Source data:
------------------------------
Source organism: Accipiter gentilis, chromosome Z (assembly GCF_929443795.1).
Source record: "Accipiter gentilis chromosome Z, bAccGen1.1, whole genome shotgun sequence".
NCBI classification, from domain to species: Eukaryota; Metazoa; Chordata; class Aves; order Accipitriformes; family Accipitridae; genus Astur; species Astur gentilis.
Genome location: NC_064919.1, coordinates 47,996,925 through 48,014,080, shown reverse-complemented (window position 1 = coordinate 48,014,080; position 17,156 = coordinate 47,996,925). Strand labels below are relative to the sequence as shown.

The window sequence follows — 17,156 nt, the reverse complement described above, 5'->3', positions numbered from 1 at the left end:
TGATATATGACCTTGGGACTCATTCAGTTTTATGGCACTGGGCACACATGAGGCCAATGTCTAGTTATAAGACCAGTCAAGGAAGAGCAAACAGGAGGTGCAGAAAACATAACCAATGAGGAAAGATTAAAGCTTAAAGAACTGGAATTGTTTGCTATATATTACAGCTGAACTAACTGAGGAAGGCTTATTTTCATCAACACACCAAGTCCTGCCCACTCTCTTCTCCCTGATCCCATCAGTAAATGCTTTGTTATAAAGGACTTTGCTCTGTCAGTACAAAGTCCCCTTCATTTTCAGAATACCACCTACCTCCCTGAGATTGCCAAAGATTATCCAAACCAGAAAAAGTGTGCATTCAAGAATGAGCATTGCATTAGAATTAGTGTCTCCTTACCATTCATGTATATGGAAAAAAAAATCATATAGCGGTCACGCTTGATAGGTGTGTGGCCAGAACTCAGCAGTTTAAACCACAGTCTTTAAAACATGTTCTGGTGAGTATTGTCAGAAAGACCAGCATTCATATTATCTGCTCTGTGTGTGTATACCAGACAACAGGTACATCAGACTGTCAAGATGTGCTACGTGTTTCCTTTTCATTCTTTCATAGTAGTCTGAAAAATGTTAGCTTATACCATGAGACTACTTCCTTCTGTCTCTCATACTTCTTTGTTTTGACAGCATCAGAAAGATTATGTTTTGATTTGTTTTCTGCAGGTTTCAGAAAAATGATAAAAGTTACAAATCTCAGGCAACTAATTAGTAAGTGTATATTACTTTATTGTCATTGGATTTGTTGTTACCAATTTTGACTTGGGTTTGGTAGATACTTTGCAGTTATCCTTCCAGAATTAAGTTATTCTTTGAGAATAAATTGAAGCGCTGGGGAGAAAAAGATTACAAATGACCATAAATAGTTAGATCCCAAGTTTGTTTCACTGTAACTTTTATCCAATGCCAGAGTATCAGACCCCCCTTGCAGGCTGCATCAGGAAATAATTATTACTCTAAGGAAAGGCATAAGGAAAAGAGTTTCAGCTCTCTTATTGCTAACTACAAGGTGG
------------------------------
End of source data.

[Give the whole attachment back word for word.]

Source organism: Accipiter gentilis, chromosome Z (assembly GCF_929443795.1).
Source record: "Accipiter gentilis chromosome Z, bAccGen1.1, whole genome shotgun sequence".
NCBI classification, from domain to species: Eukaryota; Metazoa; Chordata; class Aves; order Accipitriformes; family Accipitridae; genus Astur; species Astur gentilis.
Genome location: NC_064919.1, coordinates 47,996,925 through 48,014,080, shown reverse-complemented (window position 1 = coordinate 48,014,080; position 17,156 = coordinate 47,996,925). Strand labels below are relative to the sequence as shown.

The window sequence follows — 17,156 nt, the reverse complement described above, 5'->3', positions numbered from 1 at the left end:
TGATATATGACCTTGGGACTCATTCAGTTTTATGGCACTGGGCACACATGAGGCCAATGTCTAGTTATAAGACCAGTCAAGGAAGAGCAAACAGGAGGTGCAGAAAACATAACCAATGAGGAAAGATTAAAGCTTAAAGAACTGGAATTGTTTGCTATATATTACAGCTGAACTAACTGAGGAAGGCTTATTTTCATCAACACACCAAGTCCTGCCCACTCTCTTCTCCCTGATCCCATCAGTAAATGCTTTGTTATAAAGGACTTTGCTCTGTCAGTACAAAGTCCCCTTCATTTTCAGAATACCACCTACCTCCCTGAGATTGCCAAAGATTATCCAAACCAGAAAAAGTGTGCATTCAAGAATGAGCATTGCATTAGAATTAGTGTCTCCTTACCATTCATGTATATGGAAAAAAAAATCATATAGCGGTCACGCTTGATAGGTGTGTGGCCAGAACTCAGCAGTTTAAACCACAGTCTTTAAAACATGTTCTGGTGAGTATTGTCAGAAAGACCAGCATTCATATTATCTGCTCTGTGTGTGTATACCAGACAACAGGTACATCAGACTGTCAAGATGTGCTACGTGTTTCCTTTTCATTCTTTCATAGTAGTCTGAAAAATGTTAGCTTATACCATGAGACTACTTCCTTCTGTCTCTCATACTTCTTTGTTTTGACAGCATCAGAAAGATTATGTTTTGATTTGTTTTCTGCAGGTTTCAGAAAAATGATAAAAGTTACAAATCTCAGGCAACTAATTAGTAAGTGTATATTACTTTATTGTCATTGGATTTGTTGTTACCAATTTTGACTTGGGTTTGGTAGATACTTTGCAGTTATCCTTCCAGAATTAAGTTATTCTTTGAGAATAAATTGAAGCGCTGGGGAGAAAAAGATTACAAATGACCATAAATAGTTAGATCCCAAGTTTGTTTCACTGTAACTTTTATCCAATGCCAGAGTATCAGACCCCCCTTGCAGGCTGCATCAGGAAATAATTATTACTCTAAGGAAAGGCATAAGGAAAAGAGTTTCAGCTCTCTTATTGCTAACTACAAGGTGG